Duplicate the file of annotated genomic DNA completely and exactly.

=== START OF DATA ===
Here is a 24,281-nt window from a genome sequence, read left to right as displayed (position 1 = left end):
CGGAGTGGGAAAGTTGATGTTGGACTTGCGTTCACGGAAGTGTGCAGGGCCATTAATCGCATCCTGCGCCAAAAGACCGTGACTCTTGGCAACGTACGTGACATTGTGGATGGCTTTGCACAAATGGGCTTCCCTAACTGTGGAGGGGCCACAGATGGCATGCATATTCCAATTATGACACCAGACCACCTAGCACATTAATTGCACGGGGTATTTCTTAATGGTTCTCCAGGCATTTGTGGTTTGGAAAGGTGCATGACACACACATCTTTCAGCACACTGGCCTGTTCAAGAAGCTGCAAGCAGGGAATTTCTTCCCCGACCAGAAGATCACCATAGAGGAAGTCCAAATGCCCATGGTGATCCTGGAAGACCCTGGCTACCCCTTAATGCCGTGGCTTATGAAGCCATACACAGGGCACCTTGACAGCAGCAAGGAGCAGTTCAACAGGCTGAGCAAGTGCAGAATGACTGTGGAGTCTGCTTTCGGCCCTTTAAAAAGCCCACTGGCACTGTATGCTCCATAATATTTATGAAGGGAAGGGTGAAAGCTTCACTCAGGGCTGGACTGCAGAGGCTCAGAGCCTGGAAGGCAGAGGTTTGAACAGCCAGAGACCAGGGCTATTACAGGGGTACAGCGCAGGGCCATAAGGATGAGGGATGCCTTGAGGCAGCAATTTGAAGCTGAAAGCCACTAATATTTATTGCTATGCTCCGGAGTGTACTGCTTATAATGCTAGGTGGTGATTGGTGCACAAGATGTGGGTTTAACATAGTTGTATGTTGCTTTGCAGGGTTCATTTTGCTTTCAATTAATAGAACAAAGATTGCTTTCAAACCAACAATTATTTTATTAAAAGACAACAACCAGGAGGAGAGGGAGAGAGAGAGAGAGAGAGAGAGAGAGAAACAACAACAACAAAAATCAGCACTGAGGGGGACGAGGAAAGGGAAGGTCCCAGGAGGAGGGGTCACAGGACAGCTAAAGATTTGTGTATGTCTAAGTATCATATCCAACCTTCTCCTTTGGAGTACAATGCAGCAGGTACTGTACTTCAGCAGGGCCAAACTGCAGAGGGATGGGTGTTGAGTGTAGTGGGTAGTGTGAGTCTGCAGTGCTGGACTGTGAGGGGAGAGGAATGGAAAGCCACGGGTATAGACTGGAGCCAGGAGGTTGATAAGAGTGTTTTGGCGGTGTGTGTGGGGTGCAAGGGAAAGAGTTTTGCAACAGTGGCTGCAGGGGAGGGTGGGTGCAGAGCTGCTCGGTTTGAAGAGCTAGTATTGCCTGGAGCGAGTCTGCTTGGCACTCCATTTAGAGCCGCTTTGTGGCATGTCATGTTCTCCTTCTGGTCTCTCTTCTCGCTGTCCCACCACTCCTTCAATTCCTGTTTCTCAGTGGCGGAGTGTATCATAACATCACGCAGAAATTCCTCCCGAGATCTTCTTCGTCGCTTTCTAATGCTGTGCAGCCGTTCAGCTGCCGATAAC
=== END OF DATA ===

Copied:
Here is a 24,281-nt window from a genome sequence, read left to right as displayed (position 1 = left end):
CGGAGTGGGAAAGTTGATGTTGGACTTGCGTTCACGGAAGTGTGCAGGGCCATTAATCGCATCCTGCGCCAAAAGACCGTGACTCTTGGCAACGTACGTGACATTGTGGATGGCTTTGCACAAATGGGCTTCCCTAACTGTGGAGGGGCCACAGATGGCATGCATATTCCAATTATGACACCAGACCACCTAGCACATTAATTGCACGGGGTATTTCTTAATGGTTCTCCAGGCATTTGTGGTTTGGAAAGGTGCATGACACACACATCTTTCAGCACACTGGCCTGTTCAAGAAGCTGCAAGCAGGGAATTTCTTCCCCGACCAGAAGATCACCATAGAGGAAGTCCAAATGCCCATGGTGATCCTGGAAGACCCTGGCTACCCCTTAATGCCGTGGCTTATGAAGCCATACACAGGGCACCTTGACAGCAGCAAGGAGCAGTTCAACAGGCTGAGCAAGTGCAGAATGACTGTGGAGTCTGCTTTCGGCCCTTTAAAAAGCCCACTGGCACTGTATGCTCCATAATATTTATGAAGGGAAGGGTGAAAGCTTCACTCAGGGCTGGACTGCAGAGGCTCAGAGCCTGGAAGGCAGAGGTTTGAACAGCCAGAGACCAGGGCTATTACAGGGGTACAGCGCAGGGCCATAAGGATGAGGGATGCCTTGAGGCAGCAATTTGAAGCTGAAAGCCACTAATATTTATTGCTATGCTCCGGAGTGTACTGCTTATAATGCTAGGTGGTGATTGGTGCACAAGATGTGGGTTTAACATAGTTGTATGTTGCTTTGCAGGGTTCATTTTGCTTTCAATTAATAGAACAAAGATTGCTTTCAAACCAACAATTATTTTATTAAAAGACAACAACCAGGAGGAGAGGGAGAGAGAGAGAGAGAGAGAGAGAGAGAAACAACAACAACAAAAATCAGCACTGAGGGGGACGAGGAAAGGGAAGGTCCCAGGAGGAGGGGTCACAGGACAGCTAAAGATTTGTGTATGTCTAAGTATCATATCCAACCTTCTCCTTTGGAGTACAATGCAGCAGGTACTGTACTTCAGCAGGGCCAAACTGCAGAGGGATGGGTGTTGAGTGTAGTGGGTAGTGTGAGTCTGCAGTGCTGGACTGTGAGGGGAGAGGAATGGAAAGCCACGGGTATAGACTGGAGCCAGGAGGTTGATAAGAGTGTTTTGGCGGTGTGTGTGGGGTGCAAGGGAAAGAGTTTTGCAACAGTGGCTGCAGGGGAGGGTGGGTGCAGAGCTGCTCGGTTTGAAGAGCTAGTATTGCCTGGAGCGAGTCTGCTTGGCACTCCATTTAGAGCCGCTTTGTGGCATGTCATGTTCTCCTTCTGGTCTCTCTTCTCGCTGTCCCACCACTCCTTCAATTCCTGTTTCTCAGTGGCGGAGTGTATCATAACATCACGCAGAAATTCCTCCCGAGATCTTCTTCGTCGCTTTCTAATGCTGTGCAGCCGTTCAGCTGCCGATAAC